Glyndwr University have called for a planning inquiry to be held over the refusal of plans for nearly 200 homes.
Glyndwr University is looking to gain permission for houses across two separate sites under its ownership in order to fund improvements worth £60m to its main campus on Mold Road in the town.
However, the proposals to put 74 properties on playing fields at Dean Road in Rhosnesni and 112 on horse grazing land at Gatewen Road in New Broughton were thrown out by councillors at a meeting in July.
It followed opposition from residents in both communities, who were concerned about the impact on traffic and the loss of green space.
The university has now launched an appeal in a bid to have the decisions overturned, as Wrexham.com was told was happening in our Q&A with the University a month a go.
In documents submitted to the Planning Inspectorate, representatives asked for a joint inquiry to be held into the two schemes and said they would be challenging the issues raised regarding road safety.
They said: “The scheme is a significant proposal which has attracted significant local interest.
“The issues are also complex and would be best addressed via cross-examination, where the position taken by the local authority, particularly on highways, can be adequately and properly tested.
“This appeal is one of two residential applications submitted by Glyndwr University which were refused on 1 July 2019 by Wrexham Council, the other being for 74 units at Dean Road, Wrexham
“Glyndwr request that the two cases are dealt with via a co-joined inquiry, which offers a number of benefits for all parties in terms of resources and availability.”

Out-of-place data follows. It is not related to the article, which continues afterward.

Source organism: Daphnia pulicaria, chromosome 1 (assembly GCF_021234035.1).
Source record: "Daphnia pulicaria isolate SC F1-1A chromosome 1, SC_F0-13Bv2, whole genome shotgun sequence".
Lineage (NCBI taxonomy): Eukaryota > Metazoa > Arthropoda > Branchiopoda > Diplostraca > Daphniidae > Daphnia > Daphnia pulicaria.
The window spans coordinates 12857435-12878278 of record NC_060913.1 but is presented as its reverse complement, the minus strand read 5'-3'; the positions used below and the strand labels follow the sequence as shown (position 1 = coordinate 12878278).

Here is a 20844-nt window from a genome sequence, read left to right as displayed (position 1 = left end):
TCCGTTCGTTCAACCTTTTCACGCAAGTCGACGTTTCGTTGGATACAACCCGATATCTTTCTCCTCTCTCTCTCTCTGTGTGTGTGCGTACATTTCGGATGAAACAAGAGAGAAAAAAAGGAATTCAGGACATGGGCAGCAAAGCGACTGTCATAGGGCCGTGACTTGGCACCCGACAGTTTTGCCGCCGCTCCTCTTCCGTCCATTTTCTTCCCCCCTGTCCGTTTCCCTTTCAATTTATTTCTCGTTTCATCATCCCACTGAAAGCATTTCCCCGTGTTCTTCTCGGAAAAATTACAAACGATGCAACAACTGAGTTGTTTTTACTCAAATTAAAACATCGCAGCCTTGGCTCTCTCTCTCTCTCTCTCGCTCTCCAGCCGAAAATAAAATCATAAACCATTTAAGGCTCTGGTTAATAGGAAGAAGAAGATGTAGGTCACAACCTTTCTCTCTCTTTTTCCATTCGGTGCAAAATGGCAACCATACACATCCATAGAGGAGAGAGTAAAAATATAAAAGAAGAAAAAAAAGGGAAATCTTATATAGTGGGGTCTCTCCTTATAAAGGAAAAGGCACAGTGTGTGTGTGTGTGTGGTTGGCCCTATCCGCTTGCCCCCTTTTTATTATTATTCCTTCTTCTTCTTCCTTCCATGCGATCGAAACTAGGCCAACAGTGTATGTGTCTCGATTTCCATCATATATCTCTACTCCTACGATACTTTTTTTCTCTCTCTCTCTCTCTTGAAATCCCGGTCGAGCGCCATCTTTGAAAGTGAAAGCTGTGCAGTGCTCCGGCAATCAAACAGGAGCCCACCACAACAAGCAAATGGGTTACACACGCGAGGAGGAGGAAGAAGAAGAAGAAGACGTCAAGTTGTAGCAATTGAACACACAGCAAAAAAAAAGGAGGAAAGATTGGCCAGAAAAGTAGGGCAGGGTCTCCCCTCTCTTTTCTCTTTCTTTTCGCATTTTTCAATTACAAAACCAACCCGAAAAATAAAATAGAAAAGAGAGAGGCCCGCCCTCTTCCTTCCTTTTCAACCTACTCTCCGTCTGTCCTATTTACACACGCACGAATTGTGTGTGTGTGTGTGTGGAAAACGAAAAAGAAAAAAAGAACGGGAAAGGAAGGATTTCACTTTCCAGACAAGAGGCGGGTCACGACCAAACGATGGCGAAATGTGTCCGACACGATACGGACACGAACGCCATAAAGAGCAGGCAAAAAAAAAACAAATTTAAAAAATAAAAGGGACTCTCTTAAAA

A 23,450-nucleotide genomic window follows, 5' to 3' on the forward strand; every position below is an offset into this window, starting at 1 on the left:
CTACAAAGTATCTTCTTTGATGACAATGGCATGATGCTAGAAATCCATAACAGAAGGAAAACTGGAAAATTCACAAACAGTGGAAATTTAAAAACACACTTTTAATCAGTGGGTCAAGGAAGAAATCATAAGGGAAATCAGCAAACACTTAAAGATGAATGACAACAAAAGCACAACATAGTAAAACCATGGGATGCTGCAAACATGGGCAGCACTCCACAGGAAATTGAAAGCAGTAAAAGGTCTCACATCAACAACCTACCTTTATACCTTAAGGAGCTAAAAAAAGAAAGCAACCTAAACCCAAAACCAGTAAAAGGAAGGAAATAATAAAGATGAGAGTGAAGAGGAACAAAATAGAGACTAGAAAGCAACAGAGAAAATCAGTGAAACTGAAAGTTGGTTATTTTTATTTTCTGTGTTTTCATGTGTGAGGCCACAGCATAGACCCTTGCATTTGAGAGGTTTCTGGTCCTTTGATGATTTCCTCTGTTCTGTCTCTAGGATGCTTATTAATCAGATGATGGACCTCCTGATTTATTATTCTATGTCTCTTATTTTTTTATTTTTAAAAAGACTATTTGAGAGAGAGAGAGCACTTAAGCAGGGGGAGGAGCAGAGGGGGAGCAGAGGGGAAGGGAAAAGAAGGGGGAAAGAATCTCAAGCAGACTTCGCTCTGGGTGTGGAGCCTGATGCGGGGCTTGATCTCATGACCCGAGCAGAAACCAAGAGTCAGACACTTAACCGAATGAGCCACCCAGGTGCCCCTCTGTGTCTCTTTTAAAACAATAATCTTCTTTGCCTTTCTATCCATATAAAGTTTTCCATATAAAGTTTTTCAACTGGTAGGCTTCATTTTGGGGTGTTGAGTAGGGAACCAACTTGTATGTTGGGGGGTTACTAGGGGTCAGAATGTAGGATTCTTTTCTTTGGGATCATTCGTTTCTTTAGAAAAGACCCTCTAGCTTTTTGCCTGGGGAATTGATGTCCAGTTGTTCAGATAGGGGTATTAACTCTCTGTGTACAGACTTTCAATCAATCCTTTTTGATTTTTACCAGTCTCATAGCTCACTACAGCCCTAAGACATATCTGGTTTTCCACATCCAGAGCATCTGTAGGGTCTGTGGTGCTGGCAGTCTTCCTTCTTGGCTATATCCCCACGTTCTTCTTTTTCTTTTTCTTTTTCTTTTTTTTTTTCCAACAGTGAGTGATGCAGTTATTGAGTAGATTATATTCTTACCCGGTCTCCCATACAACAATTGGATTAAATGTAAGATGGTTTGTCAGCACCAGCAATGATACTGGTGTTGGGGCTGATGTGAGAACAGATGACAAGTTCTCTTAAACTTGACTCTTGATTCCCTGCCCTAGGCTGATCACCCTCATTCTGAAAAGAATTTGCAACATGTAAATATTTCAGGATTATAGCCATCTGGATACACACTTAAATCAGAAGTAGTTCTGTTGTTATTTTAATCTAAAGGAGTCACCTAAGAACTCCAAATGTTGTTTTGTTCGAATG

The proposals for Dean Road were rejected after planning committee members were told of fears over the loss of a field which is regularly used by children for football matches.
The university has promised to provide one replacement pitch at the site, but residents reacted angrily when it built a fence across the land following the refusal of the scheme.
Meanwhile, the New Broughton plans were met with criticism from a council highways officer because of the impact on the roads surrounding Wrexham Maelor Hospital.
In response to the university’s appeal submission, local councillor Alan Edwards has urged planning inspectors to uphold the authority’s decision.
He said: “They’re going with the same plans and they haven’t put anything in place to alter the entrance.
“I can’t see how they can overturn the decision because the entrance is still not appropriate.
“They’ve said transport issues will be resolved with the alterations that have been proposed to the A483, but at the moment there’s no alterations being done.”
The inspectorate has yet to decide whether an inquiry will be held but the university indicated it could last for up to three days.
By Liam Randall – BBC Local Democracy Reporter (more here on the LDR scheme).
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